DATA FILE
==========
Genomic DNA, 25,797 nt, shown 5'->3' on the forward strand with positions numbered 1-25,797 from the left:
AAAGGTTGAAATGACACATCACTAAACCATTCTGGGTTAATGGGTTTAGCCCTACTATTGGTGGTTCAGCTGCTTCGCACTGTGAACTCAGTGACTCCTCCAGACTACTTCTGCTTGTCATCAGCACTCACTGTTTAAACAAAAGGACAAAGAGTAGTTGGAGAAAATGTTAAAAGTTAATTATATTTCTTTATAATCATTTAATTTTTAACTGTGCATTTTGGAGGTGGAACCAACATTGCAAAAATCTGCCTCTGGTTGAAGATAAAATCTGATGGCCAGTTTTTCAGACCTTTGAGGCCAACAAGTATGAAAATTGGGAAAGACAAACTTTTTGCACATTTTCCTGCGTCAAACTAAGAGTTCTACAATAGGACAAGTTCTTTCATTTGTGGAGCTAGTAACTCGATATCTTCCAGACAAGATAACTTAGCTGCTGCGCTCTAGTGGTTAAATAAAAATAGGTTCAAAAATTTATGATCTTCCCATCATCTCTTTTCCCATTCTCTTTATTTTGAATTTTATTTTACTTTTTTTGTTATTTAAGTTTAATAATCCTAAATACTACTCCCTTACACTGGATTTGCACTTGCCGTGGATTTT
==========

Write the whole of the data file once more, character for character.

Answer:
Genomic DNA, 25,797 nt, shown 5'->3' on the forward strand with positions numbered 1-25,797 from the left:
AAAGGTTGAAATGACACATCACTAAACCATTCTGGGTTAATGGGTTTAGCCCTACTATTGGTGGTTCAGCTGCTTCGCACTGTGAACTCAGTGACTCCTCCAGACTACTTCTGCTTGTCATCAGCACTCACTGTTTAAACAAAAGGACAAAGAGTAGTTGGAGAAAATGTTAAAAGTTAATTATATTTCTTTATAATCATTTAATTTTTAACTGTGCATTTTGGAGGTGGAACCAACATTGCAAAAATCTGCCTCTGGTTGAAGATAAAATCTGATGGCCAGTTTTTCAGACCTTTGAGGCCAACAAGTATGAAAATTGGGAAAGACAAACTTTTTGCACATTTTCCTGCGTCAAACTAAGAGTTCTACAATAGGACAAGTTCTTTCATTTGTGGAGCTAGTAACTCGATATCTTCCAGACAAGATAACTTAGCTGCTGCGCTCTAGTGGTTAAATAAAAATAGGTTCAAAAATTTATGATCTTCCCATCATCTCTTTTCCCATTCTCTTTATTTTGAATTTTATTTTACTTTTTTTGTTATTTAAGTTTAATAATCCTAAATACTACTCCCTTACACTGGATTTGCACTTGCCGTGGATTTT